Sir Charles Barry biography
BY DAVID ROSS, EDITOR
b. 1795 - d. 1860
Charles Barry was born in London in 1795. At the age of 15 he apprenticed to a London surveyor, but when his father died Barry was left a legacy which allowed him to travel throughout Italy, France, Greece, Turkey, Egypt, and Syria, studying buildings and making architectural drawings.
The Italian influence was strong in Barry's designs, and he was a leading figure in the mid-Victorian architectural stlye known as Anglo-Italian that held vogue before Victorian Gothic became popular. Despite this, Barry was skilled in a variety of design styles, from Greek Revival to Italian Rennaissance, Gothic to Elizabethan, and suited his designs to the requirements of the job at hand.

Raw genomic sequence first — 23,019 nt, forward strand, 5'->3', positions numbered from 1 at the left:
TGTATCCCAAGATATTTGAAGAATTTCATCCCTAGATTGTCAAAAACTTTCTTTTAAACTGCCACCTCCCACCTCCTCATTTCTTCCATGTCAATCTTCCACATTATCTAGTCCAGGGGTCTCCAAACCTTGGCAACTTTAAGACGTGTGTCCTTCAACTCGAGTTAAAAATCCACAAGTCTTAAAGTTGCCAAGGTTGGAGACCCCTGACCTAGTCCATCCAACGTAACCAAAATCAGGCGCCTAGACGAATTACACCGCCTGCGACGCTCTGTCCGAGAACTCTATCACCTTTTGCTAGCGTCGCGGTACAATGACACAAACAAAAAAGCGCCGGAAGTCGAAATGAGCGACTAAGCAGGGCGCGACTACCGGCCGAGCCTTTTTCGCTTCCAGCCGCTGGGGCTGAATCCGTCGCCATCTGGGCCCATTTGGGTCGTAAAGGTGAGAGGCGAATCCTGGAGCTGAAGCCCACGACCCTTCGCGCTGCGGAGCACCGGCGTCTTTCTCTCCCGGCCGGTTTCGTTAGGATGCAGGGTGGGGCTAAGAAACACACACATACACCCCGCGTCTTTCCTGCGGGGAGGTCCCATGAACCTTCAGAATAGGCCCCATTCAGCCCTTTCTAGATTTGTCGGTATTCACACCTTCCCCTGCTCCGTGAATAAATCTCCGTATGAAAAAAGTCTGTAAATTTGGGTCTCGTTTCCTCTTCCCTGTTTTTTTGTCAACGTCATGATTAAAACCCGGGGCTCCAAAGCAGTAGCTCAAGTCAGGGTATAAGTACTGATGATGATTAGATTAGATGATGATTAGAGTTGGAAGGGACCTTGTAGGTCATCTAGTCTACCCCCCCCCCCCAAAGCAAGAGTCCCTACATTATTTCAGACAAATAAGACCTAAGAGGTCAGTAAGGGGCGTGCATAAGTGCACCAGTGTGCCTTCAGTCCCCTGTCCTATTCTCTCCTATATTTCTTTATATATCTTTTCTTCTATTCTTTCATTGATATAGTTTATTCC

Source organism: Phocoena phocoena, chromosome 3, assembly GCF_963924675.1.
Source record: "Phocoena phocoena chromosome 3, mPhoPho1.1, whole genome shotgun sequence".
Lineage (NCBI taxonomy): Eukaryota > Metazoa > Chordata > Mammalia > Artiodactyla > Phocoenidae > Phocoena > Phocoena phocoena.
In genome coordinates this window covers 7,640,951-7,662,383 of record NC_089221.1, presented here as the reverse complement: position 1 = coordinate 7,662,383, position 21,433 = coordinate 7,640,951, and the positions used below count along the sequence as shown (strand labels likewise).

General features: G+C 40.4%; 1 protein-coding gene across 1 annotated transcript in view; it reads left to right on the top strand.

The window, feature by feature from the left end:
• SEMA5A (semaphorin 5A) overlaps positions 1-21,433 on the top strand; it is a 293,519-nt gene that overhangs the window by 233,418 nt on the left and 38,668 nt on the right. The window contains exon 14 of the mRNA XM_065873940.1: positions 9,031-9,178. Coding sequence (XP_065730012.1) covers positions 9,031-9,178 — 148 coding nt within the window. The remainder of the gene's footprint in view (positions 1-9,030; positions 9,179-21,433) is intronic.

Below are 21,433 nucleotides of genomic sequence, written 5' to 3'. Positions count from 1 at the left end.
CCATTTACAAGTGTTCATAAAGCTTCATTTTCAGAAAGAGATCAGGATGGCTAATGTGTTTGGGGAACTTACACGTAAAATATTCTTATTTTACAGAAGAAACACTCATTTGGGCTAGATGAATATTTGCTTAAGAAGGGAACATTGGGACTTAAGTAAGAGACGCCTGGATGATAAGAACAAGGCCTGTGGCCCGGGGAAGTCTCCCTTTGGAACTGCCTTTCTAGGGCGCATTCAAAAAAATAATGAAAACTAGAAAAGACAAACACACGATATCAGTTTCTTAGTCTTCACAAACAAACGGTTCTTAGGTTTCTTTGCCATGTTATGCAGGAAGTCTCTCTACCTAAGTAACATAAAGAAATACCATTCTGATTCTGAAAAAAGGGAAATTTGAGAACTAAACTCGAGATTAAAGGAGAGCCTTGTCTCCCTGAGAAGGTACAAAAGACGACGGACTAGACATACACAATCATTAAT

In 1824 he won his first major civic commission, the Royal Institution in Manchester (later to become the City Art Gallery). This success was followed by two influential clubs in London, The Traveller's Club (1830) and the Reform Club (1838). The Reform Club design, based on Italian Rennaissance palace layout, was widely copied.
Barry later used the Italian Rennaissance palace theme into a variety of town houses and country house commissions, including Bridgewater House (London, 1846), Cliveden (Buckinghamshire, 1859), and Harewood (Yorkshire). He also worked extensively on Highclere Castle (Hampshire, 1842), where he adapted his work sympathetically to the largely Elizabethan structure. He also developed the classical Treasury Building in Whitehall, London (1846). Despite these successes, it is for his work with one building in particular that Barry will always be remembered.
In 1834 the old Palace of Westminster, where the House of Commons had met since 1547, was destroyed by fire. The only parts of the medieval Palace to survive were Westminster Hall, the Jewel Tower, the crypt of St Stephen's Chapel, and the adjacent cloisters.
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